COMPARISON OF GANGLION CELL INNER PLEXIFORM LAYER THICKNESS BY CIRRUS AND SPECTRALIS OPTICAL COHERENCE TOMOGRAPHY IN DIABETIC MACULAR EDEMA
Reduced thickness of the ganglion cell inner plexiform layer indicates diabetic neurodegeneration and can be assessed by spectral domain optical coherence tomography. The authors investigated the comparability of ganglion cell inner plexiform layer measurements from two spectral domain optical coherence tomography devices in patients with diabetic macular edema (DME).Methods:
Analysis of optical coherence tomography data sets of eyes with and fellow eyes without DME. Macular cube scans of sufficient signal strength on Cirrus (Carl Zeiss Meditec) were compared with correlating scans on Spectralis (Heidelberg Engineering, Germany) being acquired within 1 hour.Results:
Eighty-one equivalent data sets for 20 eyes with DME (20 patients; 6 female) and 33 for 9 fellow eyes without DME (9 patients; 2 female) were included from each device. In DME eyes, mean ganglion cell inner plexiform layer thicknesses were 62.5 ± 20.4 μm on Cirrus and 91.2 ± 9.3 μm on Spectralis. Ganglion cell inner plexiform layer was significantly thicker on Spectralis analyzing eyes with and without signs of DME (P < 0.001). The ganglion cell inner plexiform layer variance (54.2%) related to device differences decreased to 34.8% in eyes without DME.Conclusion:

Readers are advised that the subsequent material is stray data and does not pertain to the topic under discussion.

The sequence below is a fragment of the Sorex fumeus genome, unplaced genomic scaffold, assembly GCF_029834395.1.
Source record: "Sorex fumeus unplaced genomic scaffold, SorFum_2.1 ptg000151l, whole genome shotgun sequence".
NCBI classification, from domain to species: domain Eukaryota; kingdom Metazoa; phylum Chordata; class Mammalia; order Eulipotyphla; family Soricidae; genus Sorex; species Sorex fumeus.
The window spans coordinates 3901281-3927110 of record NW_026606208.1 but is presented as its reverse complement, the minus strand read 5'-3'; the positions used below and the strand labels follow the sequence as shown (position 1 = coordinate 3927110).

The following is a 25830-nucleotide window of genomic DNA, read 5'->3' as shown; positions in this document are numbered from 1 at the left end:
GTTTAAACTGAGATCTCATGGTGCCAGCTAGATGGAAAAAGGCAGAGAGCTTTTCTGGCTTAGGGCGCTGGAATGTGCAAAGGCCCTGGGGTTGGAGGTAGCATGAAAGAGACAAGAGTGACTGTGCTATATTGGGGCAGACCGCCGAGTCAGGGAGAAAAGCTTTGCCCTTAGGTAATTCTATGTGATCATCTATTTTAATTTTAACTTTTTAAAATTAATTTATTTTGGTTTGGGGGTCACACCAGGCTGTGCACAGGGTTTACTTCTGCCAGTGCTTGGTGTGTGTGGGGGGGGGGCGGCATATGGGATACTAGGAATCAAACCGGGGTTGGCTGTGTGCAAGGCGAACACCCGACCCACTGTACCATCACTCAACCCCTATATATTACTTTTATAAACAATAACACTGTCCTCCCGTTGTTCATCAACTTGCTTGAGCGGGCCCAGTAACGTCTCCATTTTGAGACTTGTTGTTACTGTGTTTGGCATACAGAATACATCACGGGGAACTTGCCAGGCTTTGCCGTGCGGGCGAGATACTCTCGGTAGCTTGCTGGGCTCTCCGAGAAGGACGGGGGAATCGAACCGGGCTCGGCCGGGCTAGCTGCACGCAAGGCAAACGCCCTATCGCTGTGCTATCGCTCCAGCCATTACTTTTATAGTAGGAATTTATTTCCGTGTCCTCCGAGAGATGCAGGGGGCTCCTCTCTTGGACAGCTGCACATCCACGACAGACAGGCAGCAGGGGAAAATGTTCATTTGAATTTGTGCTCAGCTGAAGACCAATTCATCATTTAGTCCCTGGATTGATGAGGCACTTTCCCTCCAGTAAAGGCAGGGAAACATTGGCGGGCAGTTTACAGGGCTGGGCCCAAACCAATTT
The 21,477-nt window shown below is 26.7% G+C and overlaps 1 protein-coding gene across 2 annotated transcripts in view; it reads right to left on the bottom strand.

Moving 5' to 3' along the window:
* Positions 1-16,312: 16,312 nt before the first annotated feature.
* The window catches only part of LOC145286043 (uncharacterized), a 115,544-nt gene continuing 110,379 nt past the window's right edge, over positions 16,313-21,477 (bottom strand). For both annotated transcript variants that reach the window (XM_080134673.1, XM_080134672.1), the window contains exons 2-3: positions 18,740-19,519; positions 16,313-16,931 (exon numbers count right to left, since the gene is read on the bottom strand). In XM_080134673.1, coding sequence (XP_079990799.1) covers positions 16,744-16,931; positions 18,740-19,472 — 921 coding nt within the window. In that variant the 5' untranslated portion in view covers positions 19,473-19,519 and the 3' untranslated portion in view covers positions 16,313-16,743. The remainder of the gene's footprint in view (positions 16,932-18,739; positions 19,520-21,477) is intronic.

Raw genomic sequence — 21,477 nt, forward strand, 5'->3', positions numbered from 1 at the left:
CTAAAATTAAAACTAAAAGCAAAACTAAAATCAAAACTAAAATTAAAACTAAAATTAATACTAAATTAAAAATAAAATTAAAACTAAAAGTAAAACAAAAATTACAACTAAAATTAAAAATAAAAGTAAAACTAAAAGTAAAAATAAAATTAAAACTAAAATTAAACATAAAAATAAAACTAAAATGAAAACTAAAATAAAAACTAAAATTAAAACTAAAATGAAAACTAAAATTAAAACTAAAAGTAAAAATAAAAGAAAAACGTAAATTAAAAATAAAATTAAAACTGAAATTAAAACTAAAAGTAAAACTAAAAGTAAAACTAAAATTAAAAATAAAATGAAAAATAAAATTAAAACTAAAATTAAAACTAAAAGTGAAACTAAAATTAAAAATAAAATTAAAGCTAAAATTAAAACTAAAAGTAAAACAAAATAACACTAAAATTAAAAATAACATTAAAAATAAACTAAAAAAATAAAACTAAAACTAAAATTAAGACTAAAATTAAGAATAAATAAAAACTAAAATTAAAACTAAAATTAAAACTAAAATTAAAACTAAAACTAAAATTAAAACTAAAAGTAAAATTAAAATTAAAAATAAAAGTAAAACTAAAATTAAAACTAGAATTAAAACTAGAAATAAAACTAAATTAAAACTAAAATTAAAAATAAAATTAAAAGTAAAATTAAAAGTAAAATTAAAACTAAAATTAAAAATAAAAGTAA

Ganglion cell inner plexiform layer data from different devices vary considerably and cannot be used interchangeably. As spectral domain optical coherence tomography is indispensable for identifying ganglion cell loss associated with diabetic neurodegeneration, clinicians should be aware of the difference when monitoring patients.